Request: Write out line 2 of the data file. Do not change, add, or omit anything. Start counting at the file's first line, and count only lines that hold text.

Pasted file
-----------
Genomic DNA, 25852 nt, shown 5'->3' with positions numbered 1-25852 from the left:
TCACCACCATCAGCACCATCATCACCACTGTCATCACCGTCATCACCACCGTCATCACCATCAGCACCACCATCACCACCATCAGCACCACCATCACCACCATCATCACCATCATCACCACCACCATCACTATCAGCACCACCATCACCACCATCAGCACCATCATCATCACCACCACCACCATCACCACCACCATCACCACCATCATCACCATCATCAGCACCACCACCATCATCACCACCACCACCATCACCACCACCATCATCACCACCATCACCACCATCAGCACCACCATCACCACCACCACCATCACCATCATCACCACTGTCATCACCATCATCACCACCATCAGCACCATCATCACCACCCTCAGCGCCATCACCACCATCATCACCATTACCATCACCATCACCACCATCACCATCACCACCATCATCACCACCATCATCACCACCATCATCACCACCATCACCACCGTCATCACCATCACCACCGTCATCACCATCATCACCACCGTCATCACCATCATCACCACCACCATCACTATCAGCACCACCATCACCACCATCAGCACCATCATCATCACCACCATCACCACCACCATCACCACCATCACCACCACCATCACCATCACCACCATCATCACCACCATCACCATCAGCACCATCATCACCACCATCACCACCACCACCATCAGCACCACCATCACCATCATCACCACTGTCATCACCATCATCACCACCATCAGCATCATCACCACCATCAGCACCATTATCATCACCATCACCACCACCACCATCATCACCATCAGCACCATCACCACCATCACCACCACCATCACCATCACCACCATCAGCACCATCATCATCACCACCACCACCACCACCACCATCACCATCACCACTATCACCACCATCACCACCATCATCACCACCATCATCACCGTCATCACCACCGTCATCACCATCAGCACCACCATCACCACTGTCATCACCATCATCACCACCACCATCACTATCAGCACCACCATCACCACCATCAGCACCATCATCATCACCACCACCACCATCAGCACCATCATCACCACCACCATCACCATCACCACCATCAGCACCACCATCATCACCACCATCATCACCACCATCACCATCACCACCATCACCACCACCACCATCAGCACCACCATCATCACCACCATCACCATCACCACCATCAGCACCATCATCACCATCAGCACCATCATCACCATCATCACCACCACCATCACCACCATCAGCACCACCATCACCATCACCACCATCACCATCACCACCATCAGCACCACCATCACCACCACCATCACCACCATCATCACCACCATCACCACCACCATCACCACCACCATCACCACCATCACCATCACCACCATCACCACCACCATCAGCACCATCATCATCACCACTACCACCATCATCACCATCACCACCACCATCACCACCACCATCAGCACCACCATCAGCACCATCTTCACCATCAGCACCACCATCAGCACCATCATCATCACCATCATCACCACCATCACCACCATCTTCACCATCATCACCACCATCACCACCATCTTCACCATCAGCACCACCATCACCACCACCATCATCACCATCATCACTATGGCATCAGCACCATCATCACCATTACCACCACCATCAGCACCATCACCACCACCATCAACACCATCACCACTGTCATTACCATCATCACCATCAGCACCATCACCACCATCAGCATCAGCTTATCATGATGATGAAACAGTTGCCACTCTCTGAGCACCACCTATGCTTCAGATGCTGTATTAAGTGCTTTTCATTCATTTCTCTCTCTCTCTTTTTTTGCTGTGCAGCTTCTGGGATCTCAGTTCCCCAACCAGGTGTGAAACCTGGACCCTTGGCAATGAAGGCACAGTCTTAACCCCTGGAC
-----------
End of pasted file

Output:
TCACCACCATCAGCACCATCATCACCACTGTCATCACCGTCATCACCACCGTCATCACCATCAGCACCACCATCACCACCATCAGCACCACCATCACCACCATCATCACCATCATCACCACCACCATCACTATCAGCACCACCATCACCACCATCAGCACCATCATCATCACCACCACCACCATCACCACCACCATCACCACCATCATCACCATCATCAGCACCACCACCATCATCACCACCACCACCATCACCACCACCATCATCACCACCATCACCACCATCAGCACCACCATCACCACCACCACCATCACCATCATCACCACTGTCATCACCATCATCACCACCATCAGCACCATCATCACCACCCTCAGCGCCATCACCACCATCATCACCATTACCATCACCATCACCACCATCACCATCACCACCATCATCACCACCATCATCACCACCATCATCACCACCATCACCACCGTCATCACCATCACCACCGTCATCACCATCATCACCACCGTCATCACCATCATCACCACCACCATCACTATCAGCACCACCATCACCACCATCAGCACCATCATCATCACCACCATCACCACCACCATCACCACCATCACCACCACCATCACCATCACCACCATCATCACCACCATCACCATCAGCACCATCATCACCACCATCACCACCACCACCATCAGCACCACCATCACCATCATCACCACTGTCATCACCATCATCACCACCATCAGCATCATCACCACCATCAGCACCATTATCATCACCATCACCACCACCACCATCATCACCATCAGCACCATCACCACCATCACCACCACCATCACCATCACCACCATCAGCACCATCATCATCACCACCACCACCACCACCACCATCACCATCACCACTATCACCACCATCACCACCATCATCACCACCATCATCACCGTCATCACCACCGTCATCACCATCAGCACCACCATCACCACTGTCATCACCATCATCACCACCACCATCACTATCAGCACCACCATCACCACCATCAGCACCATCATCATCACCACCACCACCATCAGCACCATCATCACCACCACCATCACCATCACCACCATCAGCACCACCATCATCACCACCATCATCACCACCATCACCATCACCACCATCACCACCACCACCATCAGCACCACCATCATCACCACCATCACCATCACCACCATCAGCACCATCATCACCATCAGCACCATCATCACCATCATCACCACCACCATCACCACCATCAGCACCACCATCACCATCACCACCATCACCATCACCACCATCAGCACCACCATCACCACCACCATCACCACCATCATCACCACCATCACCACCACCATCACCACCACCATCACCACCATCACCATCACCACCATCACCACCACCATCAGCACCATCATCATCACCACTACCACCATCATCACCATCACCACCACCATCACCACCACCATCAGCACCACCATCAGCACCATCTTCACCATCAGCACCACCATCAGCACCATCATCATCACCATCATCACCACCATCACCACCATCTTCACCATCATCACCACCATCACCACCATCTTCACCATCAGCACCACCATCACCACCACCATCATCACCATCATCACTATGGCATCAGCACCATCATCACCATTACCACCACCATCAGCACCATCACCACCACCATCAACACCATCACCACTGTCATTACCATCATCACCATCAGCACCATCACCACCATCAGCATCAGCTTATCATGATGATGAAACAGTTGCCACTCTCTGAGCACCACCTATGCTTCAGATGCTGTATTAAGTGCTTTTCATTCATTTCTCTCTCTCTCTTTTTTTGCTGTGCAGCTTCTGGGATCTCAGTTCCCCAACCAGGTGTGAAACCTGGACCCTTGGCAATGAAGGCACAGTCTTAACCCCTGGAC